The initial study visit and all monthly study visits included the measurement of: stretched penile length, penile curvature, and penile pain related to the plaque. Each visit also included assessment of any side effects. At visits 1, 4 and 7 (0, 3 and 6 months), patients had photos taken of the erect penis for measurement of penile curvature. Photos were taken in a standardized manner by inducing an erection with intracavernosal alprostadil (5–10 mcg) to produce an erection similar to or better than that normally attained with sexual stimulation. Photos were taken to demonstrate the maximum degree of curvature.
Twenty-two patients who met eligibility criteria were sequentially enrolled and completed the study by attending each monthly visit. The demographics of the two groups were well matched. The duration of PD for the placebo group was 5.7 months (range 2.7–8.8); for the H-100 group: 8.7 months (range 2.8–13.9); and for all enrollees: 7.2 months (range 2.7–13.9). The placebo and active treatment arm (H-100) had similar average age, penile length and degree of curvature. The only difference noted was in pain level, with the H-100 group having an average pain level of 2.2 (0–10 scale) more than the placebo arm.
The only side effect reported during the study was a rash at the site of application, which occurred in 3/22 patients (13.6%). Two patients had a mild rash and continued to complete the study. One patient in the active treatment arm stopped use of the therapy at 3 months owing to a more bothersome rash that resolved with discontinuation of the therapy.
Data were compared in a pairwise manner. Parameters at initial enrollment (visit 1, day 1), at the end of 3 months (visit 4) and at the end of 6 months (visit 7) were included in the comparison. The Student's t-test was used to obtain P-values and listwise deletion was used when comparing data that included the one patient who did not have treatment data for visit 7. Of the 66 possible study data points for this analysis, 65 (98.5%) were obtained.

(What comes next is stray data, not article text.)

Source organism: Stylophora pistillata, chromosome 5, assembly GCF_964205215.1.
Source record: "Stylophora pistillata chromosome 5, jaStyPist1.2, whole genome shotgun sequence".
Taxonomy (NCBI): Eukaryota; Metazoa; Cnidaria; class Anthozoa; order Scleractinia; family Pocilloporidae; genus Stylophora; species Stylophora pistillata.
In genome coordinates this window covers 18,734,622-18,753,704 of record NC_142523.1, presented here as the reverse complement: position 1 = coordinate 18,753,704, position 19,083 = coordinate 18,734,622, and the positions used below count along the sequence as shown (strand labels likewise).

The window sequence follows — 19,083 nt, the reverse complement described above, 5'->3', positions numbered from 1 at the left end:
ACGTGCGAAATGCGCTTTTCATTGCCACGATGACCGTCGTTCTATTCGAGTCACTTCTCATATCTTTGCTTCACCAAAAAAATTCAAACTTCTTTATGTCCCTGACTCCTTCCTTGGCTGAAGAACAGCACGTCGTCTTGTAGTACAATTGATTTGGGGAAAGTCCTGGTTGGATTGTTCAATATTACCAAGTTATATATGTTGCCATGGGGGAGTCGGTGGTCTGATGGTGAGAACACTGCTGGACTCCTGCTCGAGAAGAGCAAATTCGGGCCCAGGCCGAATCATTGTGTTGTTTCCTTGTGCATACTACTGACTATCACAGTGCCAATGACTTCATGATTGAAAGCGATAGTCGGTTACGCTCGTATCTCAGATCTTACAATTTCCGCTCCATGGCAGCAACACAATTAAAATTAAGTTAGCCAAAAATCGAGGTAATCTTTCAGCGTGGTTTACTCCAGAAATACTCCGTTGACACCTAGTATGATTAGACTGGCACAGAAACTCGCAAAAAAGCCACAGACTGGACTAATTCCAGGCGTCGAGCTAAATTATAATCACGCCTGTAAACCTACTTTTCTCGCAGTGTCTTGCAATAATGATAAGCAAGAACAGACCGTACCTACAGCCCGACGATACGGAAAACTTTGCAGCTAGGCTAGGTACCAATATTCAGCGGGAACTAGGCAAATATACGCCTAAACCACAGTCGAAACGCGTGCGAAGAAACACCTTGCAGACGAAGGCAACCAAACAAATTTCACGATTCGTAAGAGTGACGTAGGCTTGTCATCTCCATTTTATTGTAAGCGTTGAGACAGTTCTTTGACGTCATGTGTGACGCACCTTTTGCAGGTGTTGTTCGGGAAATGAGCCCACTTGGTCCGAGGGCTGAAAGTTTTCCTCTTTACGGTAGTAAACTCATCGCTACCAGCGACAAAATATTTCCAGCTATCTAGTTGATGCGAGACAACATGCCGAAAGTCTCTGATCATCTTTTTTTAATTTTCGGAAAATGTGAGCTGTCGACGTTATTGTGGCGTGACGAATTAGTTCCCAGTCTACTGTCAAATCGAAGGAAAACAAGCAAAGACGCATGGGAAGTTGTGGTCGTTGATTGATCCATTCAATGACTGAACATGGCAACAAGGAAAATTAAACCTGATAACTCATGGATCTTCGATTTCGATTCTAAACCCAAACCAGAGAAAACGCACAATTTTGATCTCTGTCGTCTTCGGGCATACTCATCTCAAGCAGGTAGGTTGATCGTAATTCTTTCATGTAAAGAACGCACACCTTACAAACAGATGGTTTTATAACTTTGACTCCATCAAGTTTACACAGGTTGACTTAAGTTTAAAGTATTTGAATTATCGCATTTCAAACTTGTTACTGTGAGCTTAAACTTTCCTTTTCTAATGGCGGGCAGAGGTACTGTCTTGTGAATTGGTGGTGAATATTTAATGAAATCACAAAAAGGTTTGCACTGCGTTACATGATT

Mean stretched flaccid penile length increased while on placebo (6.8%, mean=0.8 cm, range=−0.8–1.9 cm, P=0.009) and continued to increase when switched to H-100 (17.5%, mean=2.2 cm, range=0.9–3.2 cm, P=0.000007). Mean stretched flaccid penile length increased for the H-100 group at 3 months (17.1%, mean=1.8 cm, range=0–4.1 cm, P=0.0007), and there was a further overall increase at 6 months (22.6%, mean=2.4 cm, range=0.7–4.3 cm, P=0.0002) (Figure 1).
There was an average curvature reduction while on placebo (2.5%, mean=1.2 degrees, range=−34–14, P=0.76) and a continued reduction when switched to H-100 (37.1%, mean=17.4 degrees, range=0–59, P=0.006). There was an average curvature reduction for the H-100 group at 3 months (27.1%, mean=13.9 degrees, range=0–35, P=0.001) and an overall reduction at 6 months (40.8%, mean=20.2 degrees, range=3–55, P=0.001) (Figure 2).
Overall pain was measured on a scale from 0 (least) to 10 (most). There was an average reduction of pain while on placebo (54.6%, mean=0.55, range=−3 to 5, P=0.38) and further reduction when switched to H-100 (40%, mean=0.18, range=0–1, P=0.17). There was an average pain reduction for the H-100 group at 3 months (65.7%, mean=2.1, range=−2 to 8, P=0.03) and an overall reduction at 6 months (85.7%, mean=3.0, range=0–8, P=0.004) (Figure 3).